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By Fred Edwords
We live in a sensitive nation. The very idea that nonbelievers exist here, are open about their views, have been reaching out to others of like mind and are getting better organized has been sending tremors throughout the land. For nearly two years I’ve been placing billboards, bus ads and subway ads in cities all across the United States bearing non-confrontational and innocuous messages like these:
Don’t believe in God? Join the club.
Are you good without God? Millions are.
Read them carefully. These sentences don’t attack anyone’s religion or rebuke the faithful. All they do is say to atheists, agnostics and other nontheists that they aren’t alone and are invited to join in fellowship with others who think the same way. That’s it. Religious believers aren’t even being addressed.
Yet these simple statements have aroused anger, fear and controversy. In some cases they’ve induced conservative Christians to launch counter ad campaigns–as if their faith had never been advertised before. And in rare instances our billboards and bus ads have been vandalized.
But there’s more. We call the communities that we organize around these ads “coalitions of reason.” How dare we! The very thought that atheists and agnostics might regard themselves as “reasonable” brings out a level of religious defensiveness that I find hard to fathom. Some folks seem to think we’re automatically accusing everybody else of being unreasonable.
But consider this. There’s an organization called Compassion International. It’s a Christian charity
focused on helping
Christian children. But I assure you I’ve never written an angry letter accusing them of trying to co-opt, for Christians alone, the concept of compassion or of implying, by their very name and faith, that nontheists must somehow totally lack this virtue.
So why is it, then, when we nontheists use the word “reason” we are accused of monopolizing that? The main rationale behind our identification with the term is that it references the Age of Reason. This is another name for the European Enlightenment, within which our movement finds important philosophical roots. That period also has significant American connections because the Declaration of Independence, constitution, and even the planning and architecture of Washington DC grew out of it. That’s also when the idea of the separation of church and state really got going. And we nontheistic types are big supporters of that. So the word reason is a central part of our intellectual tradition and vocabulary.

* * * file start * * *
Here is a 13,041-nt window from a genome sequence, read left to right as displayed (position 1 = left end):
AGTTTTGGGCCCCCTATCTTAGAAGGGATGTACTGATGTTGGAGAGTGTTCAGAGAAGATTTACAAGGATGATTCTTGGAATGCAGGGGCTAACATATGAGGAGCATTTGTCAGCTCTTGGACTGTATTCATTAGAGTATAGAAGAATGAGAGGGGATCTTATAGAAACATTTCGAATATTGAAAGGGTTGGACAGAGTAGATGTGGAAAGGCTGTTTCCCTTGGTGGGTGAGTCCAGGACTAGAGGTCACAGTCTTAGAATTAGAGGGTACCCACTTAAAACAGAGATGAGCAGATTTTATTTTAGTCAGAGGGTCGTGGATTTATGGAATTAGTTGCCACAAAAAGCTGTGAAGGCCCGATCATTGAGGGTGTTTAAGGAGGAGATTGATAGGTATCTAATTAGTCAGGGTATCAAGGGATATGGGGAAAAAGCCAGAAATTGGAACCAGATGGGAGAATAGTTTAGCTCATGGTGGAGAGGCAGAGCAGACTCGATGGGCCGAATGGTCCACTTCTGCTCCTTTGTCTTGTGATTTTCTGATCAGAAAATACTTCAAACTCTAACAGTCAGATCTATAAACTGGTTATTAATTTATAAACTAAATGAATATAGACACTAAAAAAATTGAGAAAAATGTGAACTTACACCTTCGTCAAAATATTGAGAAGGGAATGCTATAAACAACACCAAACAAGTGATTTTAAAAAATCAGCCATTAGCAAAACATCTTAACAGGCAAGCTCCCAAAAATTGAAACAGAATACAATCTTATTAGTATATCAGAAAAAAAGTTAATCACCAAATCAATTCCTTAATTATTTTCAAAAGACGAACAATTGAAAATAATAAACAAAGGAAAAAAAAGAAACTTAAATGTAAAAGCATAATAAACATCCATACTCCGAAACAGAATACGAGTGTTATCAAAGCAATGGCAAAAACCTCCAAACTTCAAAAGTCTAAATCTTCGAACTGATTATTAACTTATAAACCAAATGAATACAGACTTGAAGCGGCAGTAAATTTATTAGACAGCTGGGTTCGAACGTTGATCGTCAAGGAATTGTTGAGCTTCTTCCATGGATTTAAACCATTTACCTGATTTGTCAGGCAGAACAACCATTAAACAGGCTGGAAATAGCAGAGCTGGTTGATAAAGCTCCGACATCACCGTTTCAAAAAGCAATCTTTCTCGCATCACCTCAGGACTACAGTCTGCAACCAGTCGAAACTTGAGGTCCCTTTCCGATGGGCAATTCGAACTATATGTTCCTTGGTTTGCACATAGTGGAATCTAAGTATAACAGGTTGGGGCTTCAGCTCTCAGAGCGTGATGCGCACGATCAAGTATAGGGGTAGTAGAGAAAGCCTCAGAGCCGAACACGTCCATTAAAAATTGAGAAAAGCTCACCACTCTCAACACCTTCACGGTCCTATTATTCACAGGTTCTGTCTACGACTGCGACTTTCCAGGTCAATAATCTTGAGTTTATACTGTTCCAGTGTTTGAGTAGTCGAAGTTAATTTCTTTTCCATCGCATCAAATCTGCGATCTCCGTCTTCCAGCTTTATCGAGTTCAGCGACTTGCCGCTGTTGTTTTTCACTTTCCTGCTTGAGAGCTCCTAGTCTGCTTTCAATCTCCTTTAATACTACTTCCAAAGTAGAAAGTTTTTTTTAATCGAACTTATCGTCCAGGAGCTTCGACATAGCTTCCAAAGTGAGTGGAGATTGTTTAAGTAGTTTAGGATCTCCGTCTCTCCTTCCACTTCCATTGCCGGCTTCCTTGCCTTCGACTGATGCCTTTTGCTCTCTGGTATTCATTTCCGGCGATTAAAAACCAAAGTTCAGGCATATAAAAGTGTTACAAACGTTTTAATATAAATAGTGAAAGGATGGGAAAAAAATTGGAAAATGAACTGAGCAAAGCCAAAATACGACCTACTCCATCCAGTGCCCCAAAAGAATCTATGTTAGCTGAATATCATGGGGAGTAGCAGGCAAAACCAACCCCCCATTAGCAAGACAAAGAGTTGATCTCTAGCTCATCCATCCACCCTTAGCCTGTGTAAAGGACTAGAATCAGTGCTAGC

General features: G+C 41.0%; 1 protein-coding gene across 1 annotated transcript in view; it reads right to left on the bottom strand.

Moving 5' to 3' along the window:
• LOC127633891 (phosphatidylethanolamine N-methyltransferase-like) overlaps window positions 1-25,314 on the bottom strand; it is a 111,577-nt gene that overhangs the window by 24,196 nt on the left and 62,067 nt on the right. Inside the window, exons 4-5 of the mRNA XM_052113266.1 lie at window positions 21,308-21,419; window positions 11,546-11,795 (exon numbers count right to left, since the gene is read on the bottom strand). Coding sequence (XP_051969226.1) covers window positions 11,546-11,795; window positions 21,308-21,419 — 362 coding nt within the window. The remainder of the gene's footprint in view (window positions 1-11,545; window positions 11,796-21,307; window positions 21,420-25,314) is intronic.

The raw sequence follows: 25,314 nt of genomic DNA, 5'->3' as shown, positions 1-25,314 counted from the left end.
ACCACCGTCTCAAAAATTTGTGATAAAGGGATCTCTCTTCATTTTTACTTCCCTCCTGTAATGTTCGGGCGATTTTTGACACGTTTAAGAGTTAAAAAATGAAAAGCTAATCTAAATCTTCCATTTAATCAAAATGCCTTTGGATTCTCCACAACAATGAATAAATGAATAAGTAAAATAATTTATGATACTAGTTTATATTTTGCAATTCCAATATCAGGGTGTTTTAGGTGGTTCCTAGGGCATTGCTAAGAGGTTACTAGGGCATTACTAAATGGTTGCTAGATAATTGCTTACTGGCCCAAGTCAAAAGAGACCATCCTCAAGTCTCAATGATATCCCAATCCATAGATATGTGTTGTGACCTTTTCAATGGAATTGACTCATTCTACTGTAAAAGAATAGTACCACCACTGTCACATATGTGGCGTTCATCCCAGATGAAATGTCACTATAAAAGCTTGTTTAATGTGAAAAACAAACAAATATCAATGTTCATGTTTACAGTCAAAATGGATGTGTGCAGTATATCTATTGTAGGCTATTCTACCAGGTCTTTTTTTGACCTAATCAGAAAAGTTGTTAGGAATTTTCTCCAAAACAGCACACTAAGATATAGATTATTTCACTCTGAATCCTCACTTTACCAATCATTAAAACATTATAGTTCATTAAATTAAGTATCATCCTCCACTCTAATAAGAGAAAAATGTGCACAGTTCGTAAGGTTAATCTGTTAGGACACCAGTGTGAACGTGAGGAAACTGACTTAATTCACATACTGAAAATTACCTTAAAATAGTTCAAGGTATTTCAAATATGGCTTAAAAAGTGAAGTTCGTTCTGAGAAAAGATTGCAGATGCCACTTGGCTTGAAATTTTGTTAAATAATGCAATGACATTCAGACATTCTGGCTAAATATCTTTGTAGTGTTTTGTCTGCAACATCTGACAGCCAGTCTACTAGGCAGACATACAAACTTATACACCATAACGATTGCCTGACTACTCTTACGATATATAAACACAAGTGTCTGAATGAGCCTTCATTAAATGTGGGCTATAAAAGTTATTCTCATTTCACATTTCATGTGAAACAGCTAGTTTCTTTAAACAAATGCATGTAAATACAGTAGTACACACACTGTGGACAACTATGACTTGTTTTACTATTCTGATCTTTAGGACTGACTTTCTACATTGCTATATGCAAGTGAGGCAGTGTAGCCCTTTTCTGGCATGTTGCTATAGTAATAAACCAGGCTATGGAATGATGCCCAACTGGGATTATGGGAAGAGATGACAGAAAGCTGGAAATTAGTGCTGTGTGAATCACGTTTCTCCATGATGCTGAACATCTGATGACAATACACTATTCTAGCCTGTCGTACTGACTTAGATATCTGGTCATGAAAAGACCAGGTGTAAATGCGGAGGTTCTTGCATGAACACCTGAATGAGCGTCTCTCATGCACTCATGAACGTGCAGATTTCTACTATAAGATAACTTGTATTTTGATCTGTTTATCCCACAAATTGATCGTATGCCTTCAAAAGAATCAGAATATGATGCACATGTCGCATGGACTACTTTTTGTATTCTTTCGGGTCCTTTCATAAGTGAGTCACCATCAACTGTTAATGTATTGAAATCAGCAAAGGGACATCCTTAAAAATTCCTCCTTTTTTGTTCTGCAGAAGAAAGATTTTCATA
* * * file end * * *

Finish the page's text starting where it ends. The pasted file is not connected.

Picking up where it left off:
Turning to Jon Stewart’s tongue-in-cheek “Rally to Restore Sanity,” the name is a deliberate overstatement. It’s a joke. And we godless reasoners get that. Really, we do. In fact, everyone gets that. There’s nobody who doesn’t get that. So I think we can all relax.
Because of the rally and the anticipated good times to be had, fans of the “Daily Show” and the “Colbert Report” are going to be in town. Demographically, that audience happens to include a goodly segment of our market–other nontheistic folks. So don’t you think we’d be wise to make our presence known and do a little recruiting? Wouldn’t that (dare I say) be sane and rational?
This is why the Washington Area Coalition of Reason put ads up on bus shelters near the National Mall and why the United Coalition of Reason will be unfurling its banner as we all gather to join in the festivities. We like each other, want to find more people like us and want to expand the size of the choir we are preaching to.
What could be wrong with that?
If you’re similarly inclined, we hope you’ll join us. And if you’re of traditional faith, we hope you’ll accept us. Because here in the United States folks like us number in the millions. And we’re coming out.
Fred Edwords is national director of the United Coalition of Reason.